A “turn” is considered “finished” once all rolled spaces have been moved and any given instructions followed. If a player ends their turn on a space occupied by another player’s character, the player that was landed on is considered “Ranked Out” and returned to their starting space. Players will sometimes land on a space (or will draw a card) instructing them (or possibly even another character) to take a “free turn”. Any free turns must be taken right then, but play still continues to the left of the original roller.

Some cards will require ALL players to take an “exam”. There’s no Scantrons involved here, but as the show was set in a school, I guess the game designers thought calling it an “exam” seemed “fitting”. Each player rolls the die once, with the highest roller receiving a free Word Card of their choice.

As previously stated, a player draws a Word Card when they land on the first desk in each row. While the player can only obtain the Word Card assigned to that row, you can choose to collect them in any order that you wish. These means that you can work your way towards the closest Word Card first or even the furthest. While a player does not need to roll an exact total to land on their first 5 Word Card spaces, an exact total is needed to claim the sixth and officially win the game.

The 1st person to collect all 6 Word Cards grabs the plastic tube and proclaims, “Up your nose with a rubber hose!”, preferably while hoisting it above your head. The winner also gets the honor of being mocked mercilessly by the other players.



Despite the included instructions being written by someone who clearly hated anyone intending to play, the game is quite easy to pick up. While up to 6 players can play, I would say that ideal number of players is 3-4.  While most board games tend to be more fun and challenging with more players, the dots that are used to represent playable “spaces” on the Kotter game board are just too small and too close together, making the ability to see available spaces (or moving to them) more of a hassle than needs it be. While not a “gamebreaker” by any means, an increased number of players may mean quite a bit of moving pieces around and craning necks just to see where you can move next.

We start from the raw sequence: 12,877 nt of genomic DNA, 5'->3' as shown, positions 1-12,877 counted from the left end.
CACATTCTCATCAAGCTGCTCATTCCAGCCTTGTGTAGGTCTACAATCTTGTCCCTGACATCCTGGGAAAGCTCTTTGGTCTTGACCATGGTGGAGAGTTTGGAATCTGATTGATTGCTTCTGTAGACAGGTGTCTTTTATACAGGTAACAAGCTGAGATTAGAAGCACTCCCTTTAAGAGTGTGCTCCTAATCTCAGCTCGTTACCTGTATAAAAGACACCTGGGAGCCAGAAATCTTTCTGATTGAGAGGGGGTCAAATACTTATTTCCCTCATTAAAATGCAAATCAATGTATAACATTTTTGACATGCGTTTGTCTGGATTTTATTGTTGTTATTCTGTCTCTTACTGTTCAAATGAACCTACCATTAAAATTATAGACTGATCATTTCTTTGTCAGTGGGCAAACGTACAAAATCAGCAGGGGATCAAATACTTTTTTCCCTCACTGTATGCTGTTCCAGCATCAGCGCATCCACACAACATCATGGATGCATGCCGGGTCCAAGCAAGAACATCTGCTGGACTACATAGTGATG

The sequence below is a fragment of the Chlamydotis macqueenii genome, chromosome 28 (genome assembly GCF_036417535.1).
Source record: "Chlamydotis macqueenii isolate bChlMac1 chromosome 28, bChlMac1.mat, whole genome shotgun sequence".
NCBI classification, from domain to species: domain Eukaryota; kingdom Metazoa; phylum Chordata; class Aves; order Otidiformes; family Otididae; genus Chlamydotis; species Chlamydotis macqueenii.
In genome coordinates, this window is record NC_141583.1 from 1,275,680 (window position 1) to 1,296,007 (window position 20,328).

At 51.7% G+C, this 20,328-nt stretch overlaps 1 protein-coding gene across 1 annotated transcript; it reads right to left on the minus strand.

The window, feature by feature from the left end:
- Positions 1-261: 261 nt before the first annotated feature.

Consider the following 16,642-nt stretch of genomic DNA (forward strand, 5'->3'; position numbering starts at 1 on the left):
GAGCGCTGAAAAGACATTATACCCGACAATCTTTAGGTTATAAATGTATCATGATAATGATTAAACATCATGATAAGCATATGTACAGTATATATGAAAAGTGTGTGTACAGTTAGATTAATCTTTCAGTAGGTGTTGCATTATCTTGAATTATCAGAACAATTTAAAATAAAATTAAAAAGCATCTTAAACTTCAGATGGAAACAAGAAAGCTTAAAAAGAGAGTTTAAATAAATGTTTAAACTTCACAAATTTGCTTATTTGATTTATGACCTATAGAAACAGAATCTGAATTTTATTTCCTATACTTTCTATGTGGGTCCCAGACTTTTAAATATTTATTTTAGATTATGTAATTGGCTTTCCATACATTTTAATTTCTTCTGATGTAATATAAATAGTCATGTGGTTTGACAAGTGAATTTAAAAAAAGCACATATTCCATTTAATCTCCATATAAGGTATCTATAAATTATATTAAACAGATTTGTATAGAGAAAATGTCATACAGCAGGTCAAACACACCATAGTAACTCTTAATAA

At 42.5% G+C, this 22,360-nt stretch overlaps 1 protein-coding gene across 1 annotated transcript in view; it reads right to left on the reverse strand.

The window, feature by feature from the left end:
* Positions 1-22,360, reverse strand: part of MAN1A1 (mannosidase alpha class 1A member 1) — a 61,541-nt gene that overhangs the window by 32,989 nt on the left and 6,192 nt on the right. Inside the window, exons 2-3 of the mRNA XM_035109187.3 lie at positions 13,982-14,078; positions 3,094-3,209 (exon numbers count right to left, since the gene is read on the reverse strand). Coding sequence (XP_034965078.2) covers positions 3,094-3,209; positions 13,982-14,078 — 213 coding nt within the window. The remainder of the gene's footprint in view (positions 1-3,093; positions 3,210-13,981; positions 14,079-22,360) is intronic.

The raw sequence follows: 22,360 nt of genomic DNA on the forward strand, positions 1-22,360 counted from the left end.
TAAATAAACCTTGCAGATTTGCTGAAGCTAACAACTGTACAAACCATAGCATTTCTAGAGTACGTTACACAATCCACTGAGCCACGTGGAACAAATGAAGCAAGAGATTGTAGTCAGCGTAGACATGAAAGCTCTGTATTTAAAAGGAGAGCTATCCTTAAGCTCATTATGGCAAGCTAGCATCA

Gameplay is fairly simple, enough so that my 7-year-old was able to play along with my wife and I, and still hold his own against us. That said, he doesn’t “get” the numerous references to the show’s characters or running jokes to be as nostalgically amused as myself, a long-time “casual” fan of the series. An average game of 2-3 players can be completed within 15- 20 minutes, possibly less. Possibly more.

Welcome Back, Kotter: The Up Your Nose With A Rubber Hose Game can be found on eBay ranging from around $25-$40, depending on condition, although I was able to score my copy for about $15. As this is fairly comparable to the price of most newer board games (if not cheaper), fans of the series may easily consider saying “Hi there!” at this price.

Avid gamers or fans of the series may also be pleased to know that a Welcome Back, Kotter card game was also released and now sells for around the same price as the board game.

Support Horror And Sons By Shopping On Amazon! Visit our Amazon Recommendations Page at